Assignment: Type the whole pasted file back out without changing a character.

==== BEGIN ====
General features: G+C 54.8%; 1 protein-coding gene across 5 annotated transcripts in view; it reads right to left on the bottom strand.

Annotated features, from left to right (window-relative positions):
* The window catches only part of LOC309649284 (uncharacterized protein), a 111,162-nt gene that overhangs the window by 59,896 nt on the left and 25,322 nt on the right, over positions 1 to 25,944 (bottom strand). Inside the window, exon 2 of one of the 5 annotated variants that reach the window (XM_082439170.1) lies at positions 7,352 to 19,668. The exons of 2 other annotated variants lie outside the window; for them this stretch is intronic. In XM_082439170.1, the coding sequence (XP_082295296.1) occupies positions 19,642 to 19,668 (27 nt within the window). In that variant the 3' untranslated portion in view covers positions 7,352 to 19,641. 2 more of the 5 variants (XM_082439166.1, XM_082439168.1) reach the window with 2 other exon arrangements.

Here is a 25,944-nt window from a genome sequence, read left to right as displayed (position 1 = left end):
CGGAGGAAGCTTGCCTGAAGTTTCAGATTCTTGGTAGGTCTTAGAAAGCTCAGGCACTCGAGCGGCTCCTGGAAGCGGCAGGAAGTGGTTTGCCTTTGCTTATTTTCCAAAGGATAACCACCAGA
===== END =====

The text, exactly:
General features: G+C 54.8%; 1 protein-coding gene across 5 annotated transcripts in view; it reads right to left on the bottom strand.

Annotated features, from left to right (window-relative positions):
* The window catches only part of LOC309649284 (uncharacterized protein), a 111,162-nt gene that overhangs the window by 59,896 nt on the left and 25,322 nt on the right, over positions 1 to 25,944 (bottom strand). Inside the window, exon 2 of one of the 5 annotated variants that reach the window (XM_082439170.1) lies at positions 7,352 to 19,668. The exons of 2 other annotated variants lie outside the window; for them this stretch is intronic. In XM_082439170.1, the coding sequence (XP_082295296.1) occupies positions 19,642 to 19,668 (27 nt within the window). In that variant the 3' untranslated portion in view covers positions 7,352 to 19,641. 2 more of the 5 variants (XM_082439166.1, XM_082439168.1) reach the window with 2 other exon arrangements.

Here is a 25,944-nt window from a genome sequence, read left to right as displayed (position 1 = left end):
CGGAGGAAGCTTGCCTGAAGTTTCAGATTCTTGGTAGGTCTTAGAAAGCTCAGGCACTCGAGCGGCTCCTGGAAGCGGCAGGAAGTGGTTTGCCTTTGCTTATTTTCCAAAGGATAACCACCAGA